Some companies have does arc flash studies and used Annex F and determined that doing the IR scanning is low risk allowing the actual scanning to be done with less PPE (this is an option IF you an arc flash study and follow the steps in the risk assessment procedure.  This still assumes all your energy levels are <1.2 cal/cm²  or someone else opens and closes the door.

The helmet you showed is an idea whose time has come but these are NOT rated at this time. To eliminate the balaclava this would need to be tested to be an arc flash suit hood using ASTM F2178 and rate min of 8 cal/cm².

 

An arc flash suit hood definition changed in 2012 to allow more flexibility and has (from my proposal to the committee was accepted) been expanded to 360 protection without giving prejudice to specific designs.  The “beekeeper-style” hood requirement in the past versions has been placed in an informational note so as to be non-mandatory.  If you do not use this style of hood (still very foggy in what it is) you must assure you have 360 degree protection for the hazard.

 

Two excellent types of products could meet your requirements:

1. A lightweight arc flash balaclava. Several are out there which are quite comfortable (Indura, Nomex, Drifire, CarbonX, Kermel/Lenzing, Nomex/Lenzing, PBI/Kevlar, and others).
2. A hood with a fan: Steelgrip, NSA, Stanco, Salisbury etc. You can get a 20 cal hood which is similar to the 3M product you provided the link to. The 3M hood has not been arc rated to my knowledge but could possibly work, but it would cut out all perpherial vision when fully closed.

There are some very comfortable faceshields to wear out on the market now and I tested a new one last week which builds in the balaclava up to 20 cal protection. It is similar to the 3M product but not on the market yet. Stay tuned. We love telling you about new products. 

Fuse used

 Email e-Hazard or ArcWear with a question!

“You Saved My Life”

Last December in Louisville at our open enrollment High Voltage class,  I had the most satisfying comment made to me as an instructor.  During a class break,  a student (I’ll call him George) approached me.  I recognized him from a previous high voltage class I had taught about two years earlier.  He got my immediate attention when he said, “I want you to know that you saved my life.”  I responded with “Well, tell me how I did that!”

George proceeded to tell me that what saved his life was my showing the class he was in two years ago how to install a protective ground on a de-energized circuit and how to use the “fuzzing” technique as a back up to the test for absence of nominal voltage.  Now the fuzzing technique is one of those things that is now passed down from one generation to the next.  I learned it in the late 1960s when I was an apprentice.  Back then, fuzzing was a primary technique for testing absence of voltage by the generation of electricians that preceded me.  By the time I was an apprentice, proximity testers — usually in the form of a “glow stick”– had come along, and using a glow stick was the method I learned and used.  How you fuzz a conductor is slowly moving your protective ground toward the de-energized conductor.  If the conductor is still accidently energized when you get about one foot away from it, at 13.8 kV you will hear a sizzling noise.  If you hear this, you back away with the ground and do further research as that conductor is still hot.  That is the experience George had.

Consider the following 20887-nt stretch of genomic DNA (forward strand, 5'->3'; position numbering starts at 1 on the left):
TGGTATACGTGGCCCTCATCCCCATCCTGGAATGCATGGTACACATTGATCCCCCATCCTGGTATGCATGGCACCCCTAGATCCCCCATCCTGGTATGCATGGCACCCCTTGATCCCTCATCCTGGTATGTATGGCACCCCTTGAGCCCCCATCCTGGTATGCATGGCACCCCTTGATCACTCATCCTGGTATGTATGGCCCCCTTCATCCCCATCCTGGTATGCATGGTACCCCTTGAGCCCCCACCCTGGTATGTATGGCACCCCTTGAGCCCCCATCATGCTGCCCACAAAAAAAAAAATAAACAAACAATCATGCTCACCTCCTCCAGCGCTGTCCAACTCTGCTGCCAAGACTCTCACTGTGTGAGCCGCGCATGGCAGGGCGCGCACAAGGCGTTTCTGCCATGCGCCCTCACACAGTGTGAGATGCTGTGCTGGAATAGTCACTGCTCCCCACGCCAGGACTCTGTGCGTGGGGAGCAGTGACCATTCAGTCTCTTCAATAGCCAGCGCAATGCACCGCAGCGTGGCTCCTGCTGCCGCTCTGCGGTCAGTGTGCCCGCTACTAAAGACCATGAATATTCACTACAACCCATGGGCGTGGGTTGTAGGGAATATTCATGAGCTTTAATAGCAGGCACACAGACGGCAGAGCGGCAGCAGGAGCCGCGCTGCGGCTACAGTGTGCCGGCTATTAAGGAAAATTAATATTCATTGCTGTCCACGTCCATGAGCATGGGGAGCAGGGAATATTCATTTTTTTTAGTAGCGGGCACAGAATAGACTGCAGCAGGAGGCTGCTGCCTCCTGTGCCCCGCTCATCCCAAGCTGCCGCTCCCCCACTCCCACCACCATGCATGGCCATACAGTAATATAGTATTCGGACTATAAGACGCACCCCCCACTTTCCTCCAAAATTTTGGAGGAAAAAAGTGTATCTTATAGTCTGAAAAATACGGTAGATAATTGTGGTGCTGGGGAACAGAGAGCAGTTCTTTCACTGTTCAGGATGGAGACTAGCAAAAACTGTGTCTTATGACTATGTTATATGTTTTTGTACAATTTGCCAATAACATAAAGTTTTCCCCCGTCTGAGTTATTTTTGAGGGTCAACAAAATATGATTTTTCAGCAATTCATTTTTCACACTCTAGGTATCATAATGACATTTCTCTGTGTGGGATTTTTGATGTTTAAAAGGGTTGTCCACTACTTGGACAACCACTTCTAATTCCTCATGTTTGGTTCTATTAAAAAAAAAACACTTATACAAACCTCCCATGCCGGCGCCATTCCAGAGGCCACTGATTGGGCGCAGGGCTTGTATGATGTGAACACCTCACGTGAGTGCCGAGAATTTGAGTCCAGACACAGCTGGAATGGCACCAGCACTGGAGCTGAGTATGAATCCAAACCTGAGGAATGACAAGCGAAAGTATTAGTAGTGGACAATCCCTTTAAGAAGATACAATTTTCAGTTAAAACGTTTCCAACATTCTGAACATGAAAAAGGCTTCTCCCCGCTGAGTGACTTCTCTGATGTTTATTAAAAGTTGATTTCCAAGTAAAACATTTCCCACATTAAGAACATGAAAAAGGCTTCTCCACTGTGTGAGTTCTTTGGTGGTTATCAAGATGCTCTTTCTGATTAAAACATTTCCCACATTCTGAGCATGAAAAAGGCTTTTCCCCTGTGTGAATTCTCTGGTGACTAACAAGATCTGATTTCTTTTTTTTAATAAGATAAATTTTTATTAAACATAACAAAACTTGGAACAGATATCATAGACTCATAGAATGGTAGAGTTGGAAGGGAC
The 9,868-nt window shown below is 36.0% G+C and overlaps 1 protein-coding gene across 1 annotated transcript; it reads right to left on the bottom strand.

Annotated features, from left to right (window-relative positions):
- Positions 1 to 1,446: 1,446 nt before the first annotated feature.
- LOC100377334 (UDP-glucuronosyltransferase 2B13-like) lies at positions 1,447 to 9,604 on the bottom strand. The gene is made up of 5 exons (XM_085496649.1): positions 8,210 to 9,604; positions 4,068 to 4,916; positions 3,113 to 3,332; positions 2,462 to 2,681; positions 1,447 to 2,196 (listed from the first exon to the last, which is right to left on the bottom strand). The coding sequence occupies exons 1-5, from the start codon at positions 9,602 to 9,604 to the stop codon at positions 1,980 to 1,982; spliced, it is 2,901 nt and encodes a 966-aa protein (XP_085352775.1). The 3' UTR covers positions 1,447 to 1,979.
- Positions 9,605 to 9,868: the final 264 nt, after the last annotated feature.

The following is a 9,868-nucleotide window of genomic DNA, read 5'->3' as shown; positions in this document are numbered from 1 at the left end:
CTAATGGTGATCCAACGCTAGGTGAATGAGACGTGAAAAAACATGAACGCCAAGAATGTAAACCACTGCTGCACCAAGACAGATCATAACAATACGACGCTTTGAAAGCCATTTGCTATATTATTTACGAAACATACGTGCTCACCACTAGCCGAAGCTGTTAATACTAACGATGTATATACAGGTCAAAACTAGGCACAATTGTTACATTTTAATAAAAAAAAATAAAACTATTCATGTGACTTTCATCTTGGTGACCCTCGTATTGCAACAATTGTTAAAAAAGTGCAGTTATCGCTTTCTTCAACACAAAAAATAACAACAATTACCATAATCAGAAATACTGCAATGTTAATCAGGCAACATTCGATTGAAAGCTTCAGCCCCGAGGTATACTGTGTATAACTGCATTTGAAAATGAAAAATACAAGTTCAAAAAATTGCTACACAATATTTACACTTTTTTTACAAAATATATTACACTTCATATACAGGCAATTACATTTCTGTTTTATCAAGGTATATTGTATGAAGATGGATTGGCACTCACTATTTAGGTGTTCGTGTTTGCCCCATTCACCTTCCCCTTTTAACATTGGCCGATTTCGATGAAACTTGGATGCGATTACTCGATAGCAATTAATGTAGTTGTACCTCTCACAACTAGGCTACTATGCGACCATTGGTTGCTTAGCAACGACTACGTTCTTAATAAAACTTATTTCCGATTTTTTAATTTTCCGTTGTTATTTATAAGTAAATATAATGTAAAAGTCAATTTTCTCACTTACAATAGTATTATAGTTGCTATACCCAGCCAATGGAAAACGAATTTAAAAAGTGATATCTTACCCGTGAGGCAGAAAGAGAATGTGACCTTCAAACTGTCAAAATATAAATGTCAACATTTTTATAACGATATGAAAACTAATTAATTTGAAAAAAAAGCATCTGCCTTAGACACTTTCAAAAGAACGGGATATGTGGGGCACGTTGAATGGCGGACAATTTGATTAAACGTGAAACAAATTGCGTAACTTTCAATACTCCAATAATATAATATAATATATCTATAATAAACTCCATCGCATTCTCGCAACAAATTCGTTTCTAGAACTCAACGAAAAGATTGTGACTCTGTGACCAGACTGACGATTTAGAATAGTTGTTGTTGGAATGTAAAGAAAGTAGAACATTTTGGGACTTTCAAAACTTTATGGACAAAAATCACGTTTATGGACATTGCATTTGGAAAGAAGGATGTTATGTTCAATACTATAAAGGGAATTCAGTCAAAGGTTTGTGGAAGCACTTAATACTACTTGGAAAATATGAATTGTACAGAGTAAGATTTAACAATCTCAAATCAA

George is a field service technician for a major equipment company and he is required to work on equipment at the customers’ locations.  On this day he was preparing to service air compressors that required the de-energizing and grounding of a 13.8 kV switchgear.  After opening the main switch, George proceeded to use his proximity tester to verify the absence of nominal voltage on the main buss, as required by OSHA 1910.269(n)(5).  I asked George,  “Why didn’t your tester pick up the presence of voltage?”  He replied, “I did something you told us not to do in the class.  I put the tester voltage range selector switch on a low voltage setting for the before-and-after verification that the tester was working.  I then used the 15 kV setting for the absence-of-voltage test and it indicated no voltage.  It turned out that the tester was defective on the 15 kV setting.”  I said “George, that’s why I always insist you test the tester on the setting you are going to use it on.”   It turned out that a back feed was coming from another location in the plant, and by using the fuzzing technique rather than just slapping the protective ground on the circuit, it prevented an arc flash explosion ; and that’s how, in George’s eyes, I saved his life.  I’m sure George would have been injured had he just smacked the protective ground on the bus, and it was most satisfying to me as an instructor that I had been able to share a technique that helped protect him.

Sr. Partner, e-Hazard

 

ArcWear™ Arc Testing Dates
Apr 23-27
May 28-Jun 1
Jun 25-29
July 16-20
Aug 13-17
Sept 17-21
Oct 29-Nov 2
Nov 26-30
Dec 10-14
ASTM F1959, ASTM F2178, ASTM F887 fall protection arc testing and mannequin testing are scheduled at the Kinectrics Lab in Toronto on the dates above.
Ship materials or clothing to:   
Hugh Hoagland
ArcWear.com
13113 Eastpoint Park Blvd.
Suite E
Louisville, KY
40223
PH: 502-333-0510
arctesting@ArcWear.com
We must receive materials or clothing one week before the test date for sample preparation, or make arrangements to ship to the lab in Canada. New and non US/Canadian Customers must make payment before test date.  Testing is offered on a first come/first served basis with priority for consulting customers.
Policies:
  • $100 per material for prep/washing and cutting panels; ($200 for items arriving less than 7 days before test date to cover preparation overtime)
  • $200 for shipping a signed hard-copy report internationally

No guarantee is made of when testing will occur; we do all in our power to test within one month of receipt.